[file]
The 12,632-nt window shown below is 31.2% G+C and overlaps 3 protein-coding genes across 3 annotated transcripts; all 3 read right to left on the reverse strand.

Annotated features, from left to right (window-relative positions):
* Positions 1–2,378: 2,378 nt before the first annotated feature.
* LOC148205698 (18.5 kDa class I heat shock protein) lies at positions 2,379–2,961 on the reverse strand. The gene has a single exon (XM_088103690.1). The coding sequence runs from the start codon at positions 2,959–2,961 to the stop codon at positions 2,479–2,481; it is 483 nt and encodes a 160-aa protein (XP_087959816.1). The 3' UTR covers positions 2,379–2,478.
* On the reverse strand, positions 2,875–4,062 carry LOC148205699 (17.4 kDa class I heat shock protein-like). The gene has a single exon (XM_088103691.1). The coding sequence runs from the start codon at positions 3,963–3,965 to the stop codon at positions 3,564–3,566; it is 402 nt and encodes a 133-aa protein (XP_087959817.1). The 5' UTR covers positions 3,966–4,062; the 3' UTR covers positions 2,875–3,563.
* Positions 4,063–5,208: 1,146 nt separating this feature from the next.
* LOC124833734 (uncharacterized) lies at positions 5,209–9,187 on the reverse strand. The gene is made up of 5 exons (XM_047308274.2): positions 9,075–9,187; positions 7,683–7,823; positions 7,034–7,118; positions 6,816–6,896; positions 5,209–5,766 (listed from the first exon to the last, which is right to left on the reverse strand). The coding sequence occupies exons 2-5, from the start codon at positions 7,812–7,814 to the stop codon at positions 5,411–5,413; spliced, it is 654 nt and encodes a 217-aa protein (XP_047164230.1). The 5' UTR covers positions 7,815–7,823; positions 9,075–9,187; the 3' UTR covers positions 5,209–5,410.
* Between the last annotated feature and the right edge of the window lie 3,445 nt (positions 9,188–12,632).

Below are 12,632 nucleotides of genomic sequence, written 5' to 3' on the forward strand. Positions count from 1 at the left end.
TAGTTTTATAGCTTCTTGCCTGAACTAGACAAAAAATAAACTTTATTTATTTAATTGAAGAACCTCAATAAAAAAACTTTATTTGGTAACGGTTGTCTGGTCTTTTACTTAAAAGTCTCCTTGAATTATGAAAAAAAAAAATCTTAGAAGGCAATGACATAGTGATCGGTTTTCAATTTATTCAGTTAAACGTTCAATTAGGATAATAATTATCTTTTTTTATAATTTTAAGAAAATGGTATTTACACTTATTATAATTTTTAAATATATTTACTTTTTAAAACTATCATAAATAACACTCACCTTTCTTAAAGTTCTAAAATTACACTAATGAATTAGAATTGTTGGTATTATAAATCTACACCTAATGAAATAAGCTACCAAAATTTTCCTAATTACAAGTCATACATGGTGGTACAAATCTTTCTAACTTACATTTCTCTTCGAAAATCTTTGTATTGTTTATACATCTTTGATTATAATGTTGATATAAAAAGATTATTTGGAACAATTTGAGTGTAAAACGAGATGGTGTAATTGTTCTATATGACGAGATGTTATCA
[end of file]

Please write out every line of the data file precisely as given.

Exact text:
The 12,632-nt window shown below is 31.2% G+C and overlaps 3 protein-coding genes across 3 annotated transcripts; all 3 read right to left on the reverse strand.

Annotated features, from left to right (window-relative positions):
* Positions 1–2,378: 2,378 nt before the first annotated feature.
* LOC148205698 (18.5 kDa class I heat shock protein) lies at positions 2,379–2,961 on the reverse strand. The gene has a single exon (XM_088103690.1). The coding sequence runs from the start codon at positions 2,959–2,961 to the stop codon at positions 2,479–2,481; it is 483 nt and encodes a 160-aa protein (XP_087959816.1). The 3' UTR covers positions 2,379–2,478.
* On the reverse strand, positions 2,875–4,062 carry LOC148205699 (17.4 kDa class I heat shock protein-like). The gene has a single exon (XM_088103691.1). The coding sequence runs from the start codon at positions 3,963–3,965 to the stop codon at positions 3,564–3,566; it is 402 nt and encodes a 133-aa protein (XP_087959817.1). The 5' UTR covers positions 3,966–4,062; the 3' UTR covers positions 2,875–3,563.
* Positions 4,063–5,208: 1,146 nt separating this feature from the next.
* LOC124833734 (uncharacterized) lies at positions 5,209–9,187 on the reverse strand. The gene is made up of 5 exons (XM_047308274.2): positions 9,075–9,187; positions 7,683–7,823; positions 7,034–7,118; positions 6,816–6,896; positions 5,209–5,766 (listed from the first exon to the last, which is right to left on the reverse strand). The coding sequence occupies exons 2-5, from the start codon at positions 7,812–7,814 to the stop codon at positions 5,411–5,413; spliced, it is 654 nt and encodes a 217-aa protein (XP_047164230.1). The 5' UTR covers positions 7,815–7,823; positions 9,075–9,187; the 3' UTR covers positions 5,209–5,410.
* Between the last annotated feature and the right edge of the window lie 3,445 nt (positions 9,188–12,632).

Below are 12,632 nucleotides of genomic sequence, written 5' to 3' on the forward strand. Positions count from 1 at the left end.
TAGTTTTATAGCTTCTTGCCTGAACTAGACAAAAAATAAACTTTATTTATTTAATTGAAGAACCTCAATAAAAAAACTTTATTTGGTAACGGTTGTCTGGTCTTTTACTTAAAAGTCTCCTTGAATTATGAAAAAAAAAAATCTTAGAAGGCAATGACATAGTGATCGGTTTTCAATTTATTCAGTTAAACGTTCAATTAGGATAATAATTATCTTTTTTTATAATTTTAAGAAAATGGTATTTACACTTATTATAATTTTTAAATATATTTACTTTTTAAAACTATCATAAATAACACTCACCTTTCTTAAAGTTCTAAAATTACACTAATGAATTAGAATTGTTGGTATTATAAATCTACACCTAATGAAATAAGCTACCAAAATTTTCCTAATTACAAGTCATACATGGTGGTACAAATCTTTCTAACTTACATTTCTCTTCGAAAATCTTTGTATTGTTTATACATCTTTGATTATAATGTTGATATAAAAAGATTATTTGGAACAATTTGAGTGTAAAACGAGATGGTGTAATTGTTCTATATGACGAGATGTTATCA